By Tony Espinal
I love the movie “Inception.”
I thought it had a very interesting storyline, and I happen to be a big Leonardo DiCaprio fan (post “Titanic” days, of course).
Before I even saw “Inception,” I was enthralled by the idea of seeing a movie that one of my friends described as “one of the most complex and mind-bending movies I have ever seen.” So imagine my disappointment when I found the movie to be as intellectually challenging as a game of Chutes and Ladders.
Don’t get me wrong; I still think it was a great movie.
However, it did get me thinking about how far we as a society have fallen from intellectualism when a movie that spells out everything that is going on in simple dialogue is considered mind-bending and complex.
When did we as a society become so entertained by bad writing, cool special effects and catchy lyrics?
I recently looked up the highest grossing movie of all time.
In 2010, the New York Times reported that James Cameron’s “Avatar” surpassed his previous blockbuster, “Titanic,” for highest grossing movie ever. What makes me laugh about this simple fact is that “Avatar” was pure garbage. The movie seemed to be nothing more than “Pocahontas,” “Dances with Wolves” and “Fern Gully” all wrapped up into one lazy storyline.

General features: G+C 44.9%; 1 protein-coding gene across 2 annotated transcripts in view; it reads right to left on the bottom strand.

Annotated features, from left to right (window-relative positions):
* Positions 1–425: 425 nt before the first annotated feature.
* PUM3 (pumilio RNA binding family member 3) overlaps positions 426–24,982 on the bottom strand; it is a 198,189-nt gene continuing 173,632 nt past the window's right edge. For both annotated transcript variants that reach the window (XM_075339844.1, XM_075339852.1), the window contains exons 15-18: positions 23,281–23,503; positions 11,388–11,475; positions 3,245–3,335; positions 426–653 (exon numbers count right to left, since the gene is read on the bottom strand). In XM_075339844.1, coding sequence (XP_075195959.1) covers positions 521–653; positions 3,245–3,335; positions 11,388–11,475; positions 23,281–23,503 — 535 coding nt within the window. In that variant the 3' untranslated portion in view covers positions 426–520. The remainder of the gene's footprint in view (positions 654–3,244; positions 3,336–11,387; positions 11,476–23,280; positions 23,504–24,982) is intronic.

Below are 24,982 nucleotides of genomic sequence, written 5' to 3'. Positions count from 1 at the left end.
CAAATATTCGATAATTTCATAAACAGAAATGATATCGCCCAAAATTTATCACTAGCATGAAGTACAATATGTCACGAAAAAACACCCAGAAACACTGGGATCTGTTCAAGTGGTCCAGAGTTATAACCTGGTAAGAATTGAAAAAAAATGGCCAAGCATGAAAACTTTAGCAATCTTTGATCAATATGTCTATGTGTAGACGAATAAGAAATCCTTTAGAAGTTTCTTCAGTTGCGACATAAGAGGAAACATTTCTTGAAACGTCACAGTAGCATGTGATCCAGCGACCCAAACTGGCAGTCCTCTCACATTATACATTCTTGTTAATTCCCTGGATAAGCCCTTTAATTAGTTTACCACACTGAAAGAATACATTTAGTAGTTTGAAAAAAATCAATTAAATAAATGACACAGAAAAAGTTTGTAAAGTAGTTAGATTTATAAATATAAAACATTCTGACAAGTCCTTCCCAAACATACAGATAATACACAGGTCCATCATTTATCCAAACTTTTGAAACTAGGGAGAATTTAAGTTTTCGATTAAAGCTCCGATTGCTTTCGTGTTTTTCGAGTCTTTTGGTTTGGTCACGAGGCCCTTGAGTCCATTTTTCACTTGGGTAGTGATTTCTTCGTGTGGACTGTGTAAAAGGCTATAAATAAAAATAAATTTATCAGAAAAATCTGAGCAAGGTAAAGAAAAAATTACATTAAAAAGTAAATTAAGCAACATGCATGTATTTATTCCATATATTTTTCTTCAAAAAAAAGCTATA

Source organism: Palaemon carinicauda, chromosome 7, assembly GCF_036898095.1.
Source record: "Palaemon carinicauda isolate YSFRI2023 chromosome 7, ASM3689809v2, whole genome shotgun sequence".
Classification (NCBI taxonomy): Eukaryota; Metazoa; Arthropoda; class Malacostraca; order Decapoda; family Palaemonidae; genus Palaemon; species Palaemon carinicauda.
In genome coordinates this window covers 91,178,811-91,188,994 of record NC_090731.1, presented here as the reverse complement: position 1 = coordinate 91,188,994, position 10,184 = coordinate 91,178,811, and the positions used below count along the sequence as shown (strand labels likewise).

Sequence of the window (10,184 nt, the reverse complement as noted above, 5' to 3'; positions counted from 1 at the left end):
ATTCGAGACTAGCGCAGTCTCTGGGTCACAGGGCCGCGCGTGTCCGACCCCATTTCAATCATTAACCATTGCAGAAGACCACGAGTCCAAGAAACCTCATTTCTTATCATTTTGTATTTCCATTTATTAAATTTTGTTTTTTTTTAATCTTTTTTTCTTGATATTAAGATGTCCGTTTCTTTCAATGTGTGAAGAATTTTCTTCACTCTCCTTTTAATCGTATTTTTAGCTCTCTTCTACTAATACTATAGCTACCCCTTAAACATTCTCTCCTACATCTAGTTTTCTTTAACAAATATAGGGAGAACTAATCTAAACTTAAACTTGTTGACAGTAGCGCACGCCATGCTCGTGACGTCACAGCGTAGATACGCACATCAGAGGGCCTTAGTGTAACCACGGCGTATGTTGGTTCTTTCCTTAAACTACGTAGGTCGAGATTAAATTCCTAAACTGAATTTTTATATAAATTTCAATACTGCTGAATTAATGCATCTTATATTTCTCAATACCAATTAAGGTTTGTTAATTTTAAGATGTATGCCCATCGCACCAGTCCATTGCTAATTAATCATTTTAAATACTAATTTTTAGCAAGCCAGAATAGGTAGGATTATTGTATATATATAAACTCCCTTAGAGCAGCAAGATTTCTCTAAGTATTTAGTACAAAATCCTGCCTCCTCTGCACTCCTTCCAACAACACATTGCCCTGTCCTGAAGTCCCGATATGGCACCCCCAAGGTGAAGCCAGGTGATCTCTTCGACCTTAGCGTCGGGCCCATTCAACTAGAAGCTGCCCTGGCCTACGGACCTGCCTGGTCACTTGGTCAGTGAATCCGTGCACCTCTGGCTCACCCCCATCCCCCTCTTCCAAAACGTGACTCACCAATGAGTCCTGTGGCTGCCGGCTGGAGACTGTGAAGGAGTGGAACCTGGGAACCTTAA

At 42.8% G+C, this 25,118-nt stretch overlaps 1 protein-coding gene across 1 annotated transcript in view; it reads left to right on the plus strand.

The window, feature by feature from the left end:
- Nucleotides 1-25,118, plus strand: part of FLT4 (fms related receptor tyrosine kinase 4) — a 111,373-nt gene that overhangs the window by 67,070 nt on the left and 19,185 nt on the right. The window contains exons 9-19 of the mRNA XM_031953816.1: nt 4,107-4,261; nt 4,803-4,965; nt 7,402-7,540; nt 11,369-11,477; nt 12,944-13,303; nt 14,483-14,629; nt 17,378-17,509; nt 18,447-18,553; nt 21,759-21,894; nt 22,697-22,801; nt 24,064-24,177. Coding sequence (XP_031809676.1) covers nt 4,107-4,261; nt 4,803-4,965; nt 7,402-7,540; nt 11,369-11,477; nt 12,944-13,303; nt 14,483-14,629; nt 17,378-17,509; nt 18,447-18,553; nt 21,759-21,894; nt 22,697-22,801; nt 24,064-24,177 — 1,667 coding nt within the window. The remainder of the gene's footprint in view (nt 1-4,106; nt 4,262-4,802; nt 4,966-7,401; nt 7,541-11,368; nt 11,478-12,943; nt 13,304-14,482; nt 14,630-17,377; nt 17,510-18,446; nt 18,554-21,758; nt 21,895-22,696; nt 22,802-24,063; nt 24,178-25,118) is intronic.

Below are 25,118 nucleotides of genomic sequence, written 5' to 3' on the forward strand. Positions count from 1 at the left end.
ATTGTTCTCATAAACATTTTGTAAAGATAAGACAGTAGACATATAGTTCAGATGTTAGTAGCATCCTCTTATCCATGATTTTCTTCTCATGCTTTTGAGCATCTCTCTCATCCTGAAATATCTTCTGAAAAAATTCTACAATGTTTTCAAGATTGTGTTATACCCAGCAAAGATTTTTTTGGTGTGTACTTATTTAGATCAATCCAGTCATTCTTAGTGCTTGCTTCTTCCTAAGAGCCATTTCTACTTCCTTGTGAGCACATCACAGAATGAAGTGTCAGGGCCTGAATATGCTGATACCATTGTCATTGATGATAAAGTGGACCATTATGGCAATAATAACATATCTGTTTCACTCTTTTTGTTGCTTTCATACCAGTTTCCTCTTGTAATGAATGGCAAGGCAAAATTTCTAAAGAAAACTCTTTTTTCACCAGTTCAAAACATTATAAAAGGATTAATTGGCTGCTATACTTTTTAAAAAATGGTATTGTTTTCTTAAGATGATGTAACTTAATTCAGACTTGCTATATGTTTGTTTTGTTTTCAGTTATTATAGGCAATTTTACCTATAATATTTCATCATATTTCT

But Cameron did something very clever to make Avatar so popular, he made it pretty. That’s what seemed to mesmerize people. The obviously terrible storyline. didn’t catch eyes, just how pretty the pictures were.
It didn’t matter that the movie was a boring, overused plot line.
I came across another fun fact that caused me to shake my head in utter disgust: The best-selling series “Fifty Shades of Grey” was nothing more than “Twilight” fan-fiction.
I could easily go into a rant about how “Twilight” is nothing but terrible writing. Yet people are still captivated by such a terribly written series. They are additionally expected to buy a seperate series that is merely fan-fiction based on “Twilight.”
It is okay to enjoy lowbrow entertainment. In fact, one of my favorite shows happens to be “Archer.” The show doesn’t have much going on in the realm of intellectual stimulation.
However, we shouldn’t allow ourselves to be turned off by movies, books or songs that challenge us intellectually and instead embrace it.
Read books that your professors recommend.
Go check out great cinema classics such as “The Big Sleep,” “Casablanca” or even modern movies such as “Drive.”
Give Jimmy Hendrix, the Beatles or even Adele (who I don’t even care for) a good listen before you get sucked into the next Selena Gomez and Justin Bieber hit, which usually consist of the same three words repeated.
Reclaim intellectualism for what it is: A gift for all of us.